Friday, 16 May 2014


What is it about our society? Why have we elevated negativity to such a high status in our culture? What on earth makes us believe that by focusing on the problems, we will find a solution? The ethos of deconstructionism has not only taken over our media, but also our lives.

Case in point; the other day I was reading a blog post a friend liked, titled the 22 Habits of Unhappy People. Now I can see the point of investigating what makes people behave certain ways, if it is done to find solutions. I can understand this from a scientific stand point where they trial certain treatment techniques, drug therapies, even surgical processes to cure people's afflictions.

Investigate a problem to develop a solution. Tradespeople do this everyday. You take your car to the mechanic because it is leaking oil, making strange noises, going sideways down the road, etc. You call a plumber because you taps leaking, the sink is backing up, or there's an unexpected water fountain in the front yard. We look to find a solution, not to focus on the problem and then whinge and complain endlessly about the situation. Tradespeople fix problems.

My Aren't Those Weeds Beautiful
What are we saying to ourselves?
  1. My, Aren't Those Weeds Beautiful,
  2. Damn those weeds grow faster each season,
  3. Round Up will stop those weeds growing back,
  4. Let's remove those weeds and replant wild grasses instead.

But the media do not do anything remotely close to providing positive solutions. They do not see that as a part of their social contract. They see their cause as to pull down, to deconstruct. Maybe one could argue that they are unwilling to advance any positive solutions because then they themselves would be under scrutiny. 

This model of short-term thinking has pervaded the majority of our public institutions. People with solutions are now far and few between. The aforementioned blog post brought this into sharp relief for me. Whilst the list of negative mental habits of unhappy people is a great resource, imagine how much better it would be with just as much emphasis given to the opposite, the positive mental habits. (6 to 7 lines about the problem and only 1 line about a solution).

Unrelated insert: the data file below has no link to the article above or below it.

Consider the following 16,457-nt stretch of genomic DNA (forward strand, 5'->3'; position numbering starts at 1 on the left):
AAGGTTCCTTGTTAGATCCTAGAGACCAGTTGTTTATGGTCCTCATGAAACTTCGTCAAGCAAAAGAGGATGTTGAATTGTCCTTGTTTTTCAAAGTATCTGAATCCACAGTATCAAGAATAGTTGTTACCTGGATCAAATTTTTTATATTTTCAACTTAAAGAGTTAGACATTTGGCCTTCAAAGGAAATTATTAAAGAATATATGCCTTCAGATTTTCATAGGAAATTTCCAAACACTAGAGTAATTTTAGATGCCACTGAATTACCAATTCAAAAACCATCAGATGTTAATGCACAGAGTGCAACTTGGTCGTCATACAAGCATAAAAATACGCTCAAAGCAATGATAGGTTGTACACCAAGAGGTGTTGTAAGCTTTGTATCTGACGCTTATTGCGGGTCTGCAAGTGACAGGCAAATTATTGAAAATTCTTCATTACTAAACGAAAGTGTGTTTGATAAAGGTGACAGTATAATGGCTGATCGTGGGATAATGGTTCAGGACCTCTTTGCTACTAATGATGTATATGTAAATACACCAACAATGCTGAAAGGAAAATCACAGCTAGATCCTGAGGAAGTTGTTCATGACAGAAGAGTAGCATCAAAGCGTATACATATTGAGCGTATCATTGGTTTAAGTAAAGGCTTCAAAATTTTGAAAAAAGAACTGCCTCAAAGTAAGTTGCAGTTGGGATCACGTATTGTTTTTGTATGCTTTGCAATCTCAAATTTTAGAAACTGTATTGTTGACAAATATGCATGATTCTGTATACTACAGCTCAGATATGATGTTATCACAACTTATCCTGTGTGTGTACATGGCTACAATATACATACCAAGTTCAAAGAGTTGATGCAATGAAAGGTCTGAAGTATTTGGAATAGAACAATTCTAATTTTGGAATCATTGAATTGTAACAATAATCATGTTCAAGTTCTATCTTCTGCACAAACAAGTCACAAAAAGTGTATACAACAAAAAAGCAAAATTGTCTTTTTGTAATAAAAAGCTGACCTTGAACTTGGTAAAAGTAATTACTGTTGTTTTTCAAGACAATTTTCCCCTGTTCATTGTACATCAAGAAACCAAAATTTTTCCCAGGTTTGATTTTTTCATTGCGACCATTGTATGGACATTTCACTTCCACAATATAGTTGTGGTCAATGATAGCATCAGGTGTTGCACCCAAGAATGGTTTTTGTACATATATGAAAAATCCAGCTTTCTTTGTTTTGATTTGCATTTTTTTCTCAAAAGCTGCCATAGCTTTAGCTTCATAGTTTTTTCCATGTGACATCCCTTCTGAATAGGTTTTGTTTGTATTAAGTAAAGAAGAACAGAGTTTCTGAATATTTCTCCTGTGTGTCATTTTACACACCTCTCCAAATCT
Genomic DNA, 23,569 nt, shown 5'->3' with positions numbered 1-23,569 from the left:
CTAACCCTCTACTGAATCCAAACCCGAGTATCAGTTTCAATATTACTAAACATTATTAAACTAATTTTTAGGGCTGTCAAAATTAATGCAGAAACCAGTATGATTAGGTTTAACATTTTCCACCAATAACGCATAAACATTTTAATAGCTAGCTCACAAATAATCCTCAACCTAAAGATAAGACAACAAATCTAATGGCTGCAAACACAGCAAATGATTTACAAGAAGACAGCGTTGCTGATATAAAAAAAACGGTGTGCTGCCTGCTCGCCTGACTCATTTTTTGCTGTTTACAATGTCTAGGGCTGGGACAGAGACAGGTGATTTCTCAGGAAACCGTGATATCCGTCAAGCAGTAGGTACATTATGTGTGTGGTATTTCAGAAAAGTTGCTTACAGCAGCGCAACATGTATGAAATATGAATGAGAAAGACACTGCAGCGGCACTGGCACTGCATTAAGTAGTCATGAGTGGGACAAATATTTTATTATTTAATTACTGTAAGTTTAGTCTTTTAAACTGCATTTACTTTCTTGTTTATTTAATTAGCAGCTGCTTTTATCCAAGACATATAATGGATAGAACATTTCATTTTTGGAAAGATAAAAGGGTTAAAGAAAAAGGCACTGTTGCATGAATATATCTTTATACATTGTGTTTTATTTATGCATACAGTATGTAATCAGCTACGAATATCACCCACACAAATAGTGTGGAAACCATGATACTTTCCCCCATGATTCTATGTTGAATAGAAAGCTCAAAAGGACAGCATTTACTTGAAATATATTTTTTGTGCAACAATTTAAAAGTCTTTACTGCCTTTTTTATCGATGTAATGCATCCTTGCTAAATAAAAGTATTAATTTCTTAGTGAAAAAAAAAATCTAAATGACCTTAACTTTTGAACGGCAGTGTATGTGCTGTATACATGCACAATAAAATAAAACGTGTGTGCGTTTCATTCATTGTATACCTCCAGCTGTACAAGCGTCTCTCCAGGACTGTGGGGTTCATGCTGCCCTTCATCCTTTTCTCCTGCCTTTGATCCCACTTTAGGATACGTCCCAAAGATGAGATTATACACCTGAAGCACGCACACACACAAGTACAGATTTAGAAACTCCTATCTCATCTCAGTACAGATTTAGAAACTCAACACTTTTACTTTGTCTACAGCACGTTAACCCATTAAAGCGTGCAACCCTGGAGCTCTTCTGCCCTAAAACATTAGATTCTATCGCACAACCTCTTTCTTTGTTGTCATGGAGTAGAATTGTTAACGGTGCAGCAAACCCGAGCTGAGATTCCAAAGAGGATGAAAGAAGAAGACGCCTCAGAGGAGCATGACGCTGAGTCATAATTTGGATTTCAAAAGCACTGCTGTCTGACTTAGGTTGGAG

We require a different focus in our daily lives than the one so prevalent in media driven culture. We need to take our focus off the problems and put it onto the solutions. Even better we could look up and see the entire landscape of our lives to prioritise our objectives?

So are we able to encourage people in habits we agree with instead of complaining about what we do not agree with? Can we vent our frustrations and then move on, instead of being bound by them? Can we celebrate diversity and allow each other to choose without mandating our view point as the only way? Will we have the nous to choose the road less traveled?

I believe we all have free will. I believe we have the ability to make choices about where we live, who we are friends with, what we eat and yes - even what we think. So I encourage each and every one of you:
  1. Smile,
  2. Dutifully tend your field of dreams,
  3. Guard your mind against negativity and overwhelm,
  4. Look for positive aspects to each and every day.

Until next time dear friends.

Let's Drive

P.S. Guess I will have to take my own advice from now on hey?


  1. So well said, it's gotten to the point that I no longer watch the doom and gloom of the news at night. It would be fantastic if we could have just one news bulletin with positives, no court cases, no murder, no accidents, just good old GOOD news

  2. Thanks Sue, that reminds me ...
    I find a lot of good news YouTube clips at: